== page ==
There’s no question that throughout history, religion has inspired some amazing art. From beautiful African ceramics to exquisite Islamic calligraphy, you don’t have to be spiritual to appreciate creativity.
Certainly, many of these incredible works of art have roots in Catholicism, and cathedrals are great places for those who appreciate visual expression to witness this firsthand. That being said, there are limits as to what is considered appropriate for religious purposes…
Take St. Paul’s Cathedral in Liege, Belgium, for example. It once boasted a statue created by a talented artist… until the church authorities realized that it might not have had the effect they intended!
Even for those who are not actively religious, there probably isn’t any figure in the public consciousness who is a greater icon for the very notion of evil than the Devil himself. The fallen angel also known as Lucifer, Satan, Beelzebub, and even the Great Deceiver, the Devil has many a moniker, but the nature of his character remains the same: bad.
That being said, the story of Lucifer is an important one to Christianity. So even though Lucifer is not somebody that Christians would ever want to emulate, he’s still a popular topic in many churches, even if they have to approach the subject carefully!
For example, Liege, Belgium, is home to the absolutely gorgeous St. Paul’s Cathedral, where visitors can find one of the most iconic representations of Lucifer in the entire Christian world: Le génie du mal, or in English, The Genius of Evil.
Juan Antonio Cordero / Wikimedia Commons
This white marble sculpture by Belgian artist Guillaume Geefs depicts a chained, athletic figure covered only in a sheet draped across his legs. Despite his demonic wings, the statue still represents a sense of classical beauty.
Installed in 1848, this wasn’t the St. Paul’s Cathedral’s first statue of Lucifer. As a matter of fact, Guillaume Geefs’s own younger brother, Joseph Geefs, made his own sculpture, called The Angel of Evil, that was installed in 1842.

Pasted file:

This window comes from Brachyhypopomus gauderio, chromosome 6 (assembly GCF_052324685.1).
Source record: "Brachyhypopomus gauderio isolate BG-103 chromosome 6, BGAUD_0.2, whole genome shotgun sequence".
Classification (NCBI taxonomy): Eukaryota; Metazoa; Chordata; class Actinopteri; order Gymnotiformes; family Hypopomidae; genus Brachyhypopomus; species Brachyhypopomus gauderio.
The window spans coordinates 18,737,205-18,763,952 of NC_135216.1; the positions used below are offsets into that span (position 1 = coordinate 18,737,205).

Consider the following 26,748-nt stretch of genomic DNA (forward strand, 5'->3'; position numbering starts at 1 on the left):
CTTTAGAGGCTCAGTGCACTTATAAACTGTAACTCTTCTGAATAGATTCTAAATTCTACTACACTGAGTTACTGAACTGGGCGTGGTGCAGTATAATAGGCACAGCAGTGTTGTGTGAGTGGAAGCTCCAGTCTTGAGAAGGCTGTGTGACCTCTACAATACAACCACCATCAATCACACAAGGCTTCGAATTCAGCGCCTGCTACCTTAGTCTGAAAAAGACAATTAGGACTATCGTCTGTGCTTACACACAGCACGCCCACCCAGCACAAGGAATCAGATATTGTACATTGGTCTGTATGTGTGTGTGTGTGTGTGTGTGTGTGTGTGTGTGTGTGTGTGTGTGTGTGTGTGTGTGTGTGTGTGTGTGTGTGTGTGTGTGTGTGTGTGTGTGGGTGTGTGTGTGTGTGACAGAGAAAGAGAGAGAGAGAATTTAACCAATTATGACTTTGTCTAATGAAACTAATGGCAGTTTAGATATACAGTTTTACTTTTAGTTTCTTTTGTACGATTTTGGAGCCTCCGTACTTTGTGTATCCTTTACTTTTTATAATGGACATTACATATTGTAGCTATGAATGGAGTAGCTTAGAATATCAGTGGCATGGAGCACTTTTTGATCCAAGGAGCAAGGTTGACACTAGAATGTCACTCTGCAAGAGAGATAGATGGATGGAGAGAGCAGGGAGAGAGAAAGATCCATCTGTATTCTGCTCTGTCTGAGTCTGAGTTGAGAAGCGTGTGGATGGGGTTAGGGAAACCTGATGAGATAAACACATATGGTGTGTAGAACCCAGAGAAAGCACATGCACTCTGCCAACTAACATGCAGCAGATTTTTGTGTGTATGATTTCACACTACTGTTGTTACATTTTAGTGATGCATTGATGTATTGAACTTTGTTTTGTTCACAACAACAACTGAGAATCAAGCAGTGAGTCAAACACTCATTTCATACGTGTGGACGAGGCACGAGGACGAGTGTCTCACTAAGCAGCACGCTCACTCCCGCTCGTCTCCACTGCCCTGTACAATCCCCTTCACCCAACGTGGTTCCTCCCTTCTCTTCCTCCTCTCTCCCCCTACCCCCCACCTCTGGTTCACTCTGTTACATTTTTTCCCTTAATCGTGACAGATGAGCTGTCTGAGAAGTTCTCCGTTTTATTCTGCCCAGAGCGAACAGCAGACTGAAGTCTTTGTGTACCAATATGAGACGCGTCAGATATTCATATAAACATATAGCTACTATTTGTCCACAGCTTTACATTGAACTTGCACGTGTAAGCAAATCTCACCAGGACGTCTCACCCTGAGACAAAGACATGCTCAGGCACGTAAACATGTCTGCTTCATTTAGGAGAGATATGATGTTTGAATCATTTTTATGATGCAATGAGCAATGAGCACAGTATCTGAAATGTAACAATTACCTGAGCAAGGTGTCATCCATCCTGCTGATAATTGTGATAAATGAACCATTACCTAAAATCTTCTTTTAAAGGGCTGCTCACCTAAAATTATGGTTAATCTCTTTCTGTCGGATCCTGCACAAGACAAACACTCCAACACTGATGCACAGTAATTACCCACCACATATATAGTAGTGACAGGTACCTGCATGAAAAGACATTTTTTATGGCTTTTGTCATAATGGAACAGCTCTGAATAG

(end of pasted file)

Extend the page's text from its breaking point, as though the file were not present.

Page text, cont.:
There are several similarities between the different sculptures by the Geefs brothers, although there’s really no getting around the fact that Joseph’s earlier version is a bit… sexier. More specifically, his parted knees are considered a tad too suggestive, and the snake around the piece’s base is decidedly more satanic.
While this sculpture was consistent with an interest in the occult and satanic ideas that were prominent during the Romantic period, the authorities from the church were, as you might expect, furious. “This devil is too sublime,” they claimed, and demanded it be replaced by a less seductive representation of Lucifer.
Hohun / Wikimedia Commons
Many noblemen who admired the piece’s exquisite design complained about the decision, but according to the Belgian press of the day, “pretty penitent girls” were finding themselves distracted by the statue when they should have been focusing on their prayers.
Still, religious authorities praised the elder Geefs’s success in conveying a classical sense of beauty while keeping this version of Satan slightly more covered up and less overt about his sexuality. Luckily, though, the original version still stands today at the Royal Museum of Fine Arts of Belgium, in all his unholy glory.
Michel Wal / Wikimedia Commons
Some theologians might argue that Lucifer should be depicted as a sexual figure. After all, according to scripture, he used his sexuality to seduce people into his rebellion against God. Even so, others would argue a satanic figure who’s that hot may be inappropriate in a place of worship!
It’s pretty funny that so much controversy was stirred because of a single, sexy statue. At least they still got a similarly beautiful replacement out of the deal!
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